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In mathematics, a quadratic form over a field "F" is said to be isotropic if there is a non-zero vector on which it evaluates to zero. Otherwise the quadratic form is anisotropic. More precisely, if "q" is a quadratic form on a vector space "V" over "F", then a non-zero vector "v" in "V" is said to be isotropic if "q"("v")=0. A quadratic form is isotropic if and only if there exists a non-zero isotropic vector for that quadratic form.

Suppose that ("V","q") is quadratic space and "W" is a subspace. Then "W" is called an isotropic subspace of "V" if all vectors in it are isotropic, and an anisotropic subspace if it does not contain any (non-zero) isotropic vectors. The isotropy index of a quadratic space is the maximum of the dimensions of the isotropic subspaces.

Examples

1. A quadratic form "q" on a finite-dimensional real vector space "V" is anisotropic if and only if "q" is a definite form::* either "q" is "positive definite", i.e. "q"("v")>0 for all non-zero "v" in "V" ; :* or "q" is "negative definite", i.e. "q"("v")<0 for all non-zero "v" in "V".

More generally, if the quadratic form is non-degenerate and has the signature ("p","q"), then its isotropy index is the minimum of "p" and "q".

2. If "F" is an algebraically closed field, for example, the field of complex numbers,and ("V","q") is a quadratic space of dimension at least two, then it is isotropic. 3. If "F" is a finite field and ("V","q") is a quadratic space of dimension at least three, then it is isotropic.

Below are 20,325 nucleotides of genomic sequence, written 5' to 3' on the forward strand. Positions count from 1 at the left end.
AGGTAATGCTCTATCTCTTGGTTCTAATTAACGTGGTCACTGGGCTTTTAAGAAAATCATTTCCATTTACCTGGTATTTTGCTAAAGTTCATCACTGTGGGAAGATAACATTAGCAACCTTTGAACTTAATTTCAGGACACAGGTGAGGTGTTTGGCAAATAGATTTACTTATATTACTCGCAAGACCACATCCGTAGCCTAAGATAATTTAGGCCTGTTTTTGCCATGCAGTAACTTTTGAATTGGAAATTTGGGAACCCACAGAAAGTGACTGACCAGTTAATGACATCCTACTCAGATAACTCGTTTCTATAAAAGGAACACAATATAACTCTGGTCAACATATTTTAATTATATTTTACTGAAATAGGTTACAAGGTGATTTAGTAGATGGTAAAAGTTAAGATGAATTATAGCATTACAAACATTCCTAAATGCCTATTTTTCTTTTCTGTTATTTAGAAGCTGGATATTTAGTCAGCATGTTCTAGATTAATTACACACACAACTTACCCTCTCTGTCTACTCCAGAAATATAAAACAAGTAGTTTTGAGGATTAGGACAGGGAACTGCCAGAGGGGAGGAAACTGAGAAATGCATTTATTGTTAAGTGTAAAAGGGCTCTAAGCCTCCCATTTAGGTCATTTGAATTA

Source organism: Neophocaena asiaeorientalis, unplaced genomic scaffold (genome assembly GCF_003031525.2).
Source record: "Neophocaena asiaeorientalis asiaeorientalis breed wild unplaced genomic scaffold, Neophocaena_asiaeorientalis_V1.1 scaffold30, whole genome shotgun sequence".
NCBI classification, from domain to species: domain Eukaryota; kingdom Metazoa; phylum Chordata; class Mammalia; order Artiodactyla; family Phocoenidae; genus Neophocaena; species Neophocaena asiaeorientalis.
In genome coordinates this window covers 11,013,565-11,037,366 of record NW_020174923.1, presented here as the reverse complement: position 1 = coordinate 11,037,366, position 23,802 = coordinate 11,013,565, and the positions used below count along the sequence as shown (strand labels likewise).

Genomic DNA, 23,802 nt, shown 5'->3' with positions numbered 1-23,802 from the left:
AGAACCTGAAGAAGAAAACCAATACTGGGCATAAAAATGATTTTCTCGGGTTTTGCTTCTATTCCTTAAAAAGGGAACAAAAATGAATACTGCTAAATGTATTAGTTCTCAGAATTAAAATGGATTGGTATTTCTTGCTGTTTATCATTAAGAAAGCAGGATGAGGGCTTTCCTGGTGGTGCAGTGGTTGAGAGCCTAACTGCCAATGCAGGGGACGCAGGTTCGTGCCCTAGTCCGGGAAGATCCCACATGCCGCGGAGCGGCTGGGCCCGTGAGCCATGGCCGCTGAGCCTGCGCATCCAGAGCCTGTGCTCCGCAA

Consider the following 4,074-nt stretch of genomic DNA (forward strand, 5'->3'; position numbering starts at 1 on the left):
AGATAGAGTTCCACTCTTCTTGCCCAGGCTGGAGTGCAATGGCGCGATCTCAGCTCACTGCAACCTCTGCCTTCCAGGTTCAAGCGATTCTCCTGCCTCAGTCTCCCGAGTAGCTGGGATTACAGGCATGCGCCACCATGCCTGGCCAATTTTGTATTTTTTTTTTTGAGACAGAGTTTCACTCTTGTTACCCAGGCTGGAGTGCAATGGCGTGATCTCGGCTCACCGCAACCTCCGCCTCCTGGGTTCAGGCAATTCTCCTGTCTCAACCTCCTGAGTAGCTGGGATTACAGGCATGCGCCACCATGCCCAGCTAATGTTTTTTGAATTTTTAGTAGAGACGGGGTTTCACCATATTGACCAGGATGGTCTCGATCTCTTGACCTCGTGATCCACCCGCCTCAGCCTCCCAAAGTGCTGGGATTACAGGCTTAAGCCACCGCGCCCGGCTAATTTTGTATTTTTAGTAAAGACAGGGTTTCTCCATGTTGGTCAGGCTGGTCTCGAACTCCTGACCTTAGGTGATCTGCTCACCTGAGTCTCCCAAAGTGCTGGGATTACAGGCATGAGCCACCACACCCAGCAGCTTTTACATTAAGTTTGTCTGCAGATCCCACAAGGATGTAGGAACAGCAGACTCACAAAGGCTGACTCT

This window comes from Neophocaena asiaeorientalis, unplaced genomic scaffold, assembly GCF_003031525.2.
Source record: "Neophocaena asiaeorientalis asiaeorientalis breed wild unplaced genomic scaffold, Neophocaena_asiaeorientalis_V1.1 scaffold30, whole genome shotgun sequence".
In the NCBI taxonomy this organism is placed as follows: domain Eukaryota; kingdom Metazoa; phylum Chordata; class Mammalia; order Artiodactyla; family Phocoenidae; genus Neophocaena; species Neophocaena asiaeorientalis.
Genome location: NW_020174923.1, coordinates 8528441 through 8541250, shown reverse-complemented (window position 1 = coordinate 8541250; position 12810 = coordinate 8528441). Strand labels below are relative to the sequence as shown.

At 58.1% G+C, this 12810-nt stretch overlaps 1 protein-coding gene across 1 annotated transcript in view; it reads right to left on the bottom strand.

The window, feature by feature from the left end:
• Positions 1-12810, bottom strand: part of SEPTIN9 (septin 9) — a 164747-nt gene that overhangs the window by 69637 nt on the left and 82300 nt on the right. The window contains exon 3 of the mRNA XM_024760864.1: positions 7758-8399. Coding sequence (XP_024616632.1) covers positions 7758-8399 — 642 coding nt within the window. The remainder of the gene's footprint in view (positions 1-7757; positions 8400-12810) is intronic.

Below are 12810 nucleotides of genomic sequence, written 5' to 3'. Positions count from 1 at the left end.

4. If "F" is the field "Q""p" of p-adic numbers and ("V","q") is a quadratic space of dimension at least five, then it is isotropic.

5. A hyperbolic plane is a two-dimensional quadratic space with form "x"2-"y"2.

Relation with classification of quadratic forms

From the point of view of classification of quadratic forms, anisotropic spaces are the basic building blocks for quadratic spaces of arbitrary dimensions. For a general field "F", classification of anisotropic quadratic forms is a nontrivial problem. By contrast, the isotropic forms are usually much easier to handle.

*Null vector
*Witt group
*Symmetric bilinear form

References

* Serre, Jean-Pierre, "A course in arithmetic". Translated from the French. Graduate Texts in Mathematics, No. 7. Springer-Verlag, New York-Heidelberg, 1973.
* Milnor, John and Dale Husemoller, "Symmetric bilinear forms". Springer-Verlag, Ergebnisse der Mathematik und ihrer Grenzgebiete, Band 73. 1973.

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